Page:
LA-based twins Nikolai and Simon Haas have taken the design world by storm. They have become well-known for their provocative, biomorphic, colorful, and insanely imaginative furniture, ornaments, and commissioned artistry. Nikolai apprenticed as a master carver and Simon studied blacksmithing at the Rhode Island School of Design—and together their pieces, while sleek, still retain some traces of artisanal handiwork.
Clet Abraham is a French painter and sculptor who has been changing signs in Florence, New York City and Osaka in Japan. He places specially designed stickers on his street canvases so as to make them amusing and provocative, but not distract from their original purpose
“The omnipresence of street signs, other than being a sign of the culture of “anti-responsibility”, can verge on the absurd. The message is very poor (sometimes I feel like I’m being treated like an idiot by them) and yet they have a highly invasive aesthetic. As a professional in the world of visual space, I feel called to intervene, both to notify the public of the absurdity of the situation, and to propose a constructive and respectful alternative….The final objective? That traffic keeps flowing without us feeling spoken down to!” Clet Abraham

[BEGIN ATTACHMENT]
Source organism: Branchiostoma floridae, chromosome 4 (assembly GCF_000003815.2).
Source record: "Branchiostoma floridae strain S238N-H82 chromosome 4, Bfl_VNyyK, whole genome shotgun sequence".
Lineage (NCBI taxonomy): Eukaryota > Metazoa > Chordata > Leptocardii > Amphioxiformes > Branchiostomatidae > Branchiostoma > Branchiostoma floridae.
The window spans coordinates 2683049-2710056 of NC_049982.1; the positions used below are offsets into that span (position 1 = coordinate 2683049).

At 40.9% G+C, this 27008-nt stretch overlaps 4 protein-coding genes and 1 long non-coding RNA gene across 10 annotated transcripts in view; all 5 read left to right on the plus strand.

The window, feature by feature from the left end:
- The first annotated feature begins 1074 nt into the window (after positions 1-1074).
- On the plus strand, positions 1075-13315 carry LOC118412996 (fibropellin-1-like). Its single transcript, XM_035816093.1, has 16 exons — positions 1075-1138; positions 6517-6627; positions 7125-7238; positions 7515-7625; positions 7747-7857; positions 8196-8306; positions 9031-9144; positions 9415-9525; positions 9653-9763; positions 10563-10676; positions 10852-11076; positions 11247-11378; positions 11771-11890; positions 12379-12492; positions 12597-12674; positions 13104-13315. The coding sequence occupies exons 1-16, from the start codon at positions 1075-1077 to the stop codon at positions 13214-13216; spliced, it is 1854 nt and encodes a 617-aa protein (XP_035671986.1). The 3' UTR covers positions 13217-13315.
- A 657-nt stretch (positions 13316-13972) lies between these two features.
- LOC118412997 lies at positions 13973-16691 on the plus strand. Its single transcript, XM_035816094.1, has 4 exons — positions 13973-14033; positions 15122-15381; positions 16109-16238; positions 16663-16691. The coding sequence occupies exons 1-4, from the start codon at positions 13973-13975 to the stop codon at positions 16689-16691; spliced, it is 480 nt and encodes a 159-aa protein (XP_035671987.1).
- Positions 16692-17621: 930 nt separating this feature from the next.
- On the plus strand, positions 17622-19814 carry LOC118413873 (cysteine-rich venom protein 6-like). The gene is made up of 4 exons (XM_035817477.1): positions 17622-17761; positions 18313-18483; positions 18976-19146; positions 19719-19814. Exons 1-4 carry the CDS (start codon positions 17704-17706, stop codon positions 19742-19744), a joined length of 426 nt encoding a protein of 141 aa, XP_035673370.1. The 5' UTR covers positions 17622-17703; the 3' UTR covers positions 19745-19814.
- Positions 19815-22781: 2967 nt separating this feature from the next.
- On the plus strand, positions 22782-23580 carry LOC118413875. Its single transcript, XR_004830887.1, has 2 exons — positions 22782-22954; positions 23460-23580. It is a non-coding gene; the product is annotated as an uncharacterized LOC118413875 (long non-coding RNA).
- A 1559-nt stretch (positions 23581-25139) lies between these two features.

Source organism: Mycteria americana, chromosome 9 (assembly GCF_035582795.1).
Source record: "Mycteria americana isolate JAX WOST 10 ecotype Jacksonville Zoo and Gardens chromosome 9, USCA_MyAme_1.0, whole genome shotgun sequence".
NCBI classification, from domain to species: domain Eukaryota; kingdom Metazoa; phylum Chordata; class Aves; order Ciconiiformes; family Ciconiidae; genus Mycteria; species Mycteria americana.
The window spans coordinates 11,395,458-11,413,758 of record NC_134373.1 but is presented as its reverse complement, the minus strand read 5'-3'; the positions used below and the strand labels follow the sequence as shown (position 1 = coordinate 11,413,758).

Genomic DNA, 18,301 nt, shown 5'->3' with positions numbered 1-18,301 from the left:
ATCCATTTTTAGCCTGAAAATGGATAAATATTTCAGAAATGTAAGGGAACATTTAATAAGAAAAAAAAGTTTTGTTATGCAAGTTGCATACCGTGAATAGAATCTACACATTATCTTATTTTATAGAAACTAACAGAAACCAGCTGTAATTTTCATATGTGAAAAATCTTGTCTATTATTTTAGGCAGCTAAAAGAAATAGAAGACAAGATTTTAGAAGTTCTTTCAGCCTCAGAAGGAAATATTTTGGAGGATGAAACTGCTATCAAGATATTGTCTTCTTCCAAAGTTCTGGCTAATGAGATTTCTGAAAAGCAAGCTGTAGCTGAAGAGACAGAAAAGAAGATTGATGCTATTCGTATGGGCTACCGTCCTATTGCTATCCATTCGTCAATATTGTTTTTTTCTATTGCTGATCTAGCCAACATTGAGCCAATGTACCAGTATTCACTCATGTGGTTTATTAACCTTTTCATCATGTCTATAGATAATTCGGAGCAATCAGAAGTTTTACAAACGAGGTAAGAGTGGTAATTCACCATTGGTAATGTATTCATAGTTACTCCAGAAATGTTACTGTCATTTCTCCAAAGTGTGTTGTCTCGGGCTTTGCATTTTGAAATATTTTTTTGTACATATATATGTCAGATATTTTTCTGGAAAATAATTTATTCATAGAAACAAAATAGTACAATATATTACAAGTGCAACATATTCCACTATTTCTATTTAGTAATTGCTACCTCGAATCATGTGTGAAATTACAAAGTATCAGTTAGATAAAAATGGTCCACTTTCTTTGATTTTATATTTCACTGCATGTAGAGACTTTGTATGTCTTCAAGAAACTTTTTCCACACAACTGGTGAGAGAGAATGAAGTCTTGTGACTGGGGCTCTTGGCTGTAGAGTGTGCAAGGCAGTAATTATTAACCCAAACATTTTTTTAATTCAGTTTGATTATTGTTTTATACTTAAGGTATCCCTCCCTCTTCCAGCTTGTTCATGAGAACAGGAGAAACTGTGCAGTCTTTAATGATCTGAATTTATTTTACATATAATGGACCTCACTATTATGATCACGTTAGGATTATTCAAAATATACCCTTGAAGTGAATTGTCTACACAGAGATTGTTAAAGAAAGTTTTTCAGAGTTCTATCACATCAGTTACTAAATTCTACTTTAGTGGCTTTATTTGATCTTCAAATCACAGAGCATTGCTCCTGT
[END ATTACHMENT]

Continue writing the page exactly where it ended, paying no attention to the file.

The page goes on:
Iranian-American artist Tala Madani paints a provocative and humorous discourse on cultural and sexual identity. Picturing the male domain in all its stereotypical glory, Madani’s portraits of Middle Eastern men play out fictive rituals of a deviant, distinctly female imagination: prayer gatherings twisted into homosexual orgies, birthday parties targeted for terrorist attack, and tattoos and body hair plucking construed as the latest in ultra-macho beauty makeovers.
Painted with quick gestures, where oozing paint often doubles as bodily fluids, food, and stains, Madani’s compositions are derived from sketchbooks where countless studies provide the skeleton for her speedy execution. Madani’s pictures are also transformed into stop-motion animations where the artist photographs a freshly created scene over time—wet paint still glistening—resulting in stories of small calamities that are once hilarious, tender, and ghoulish.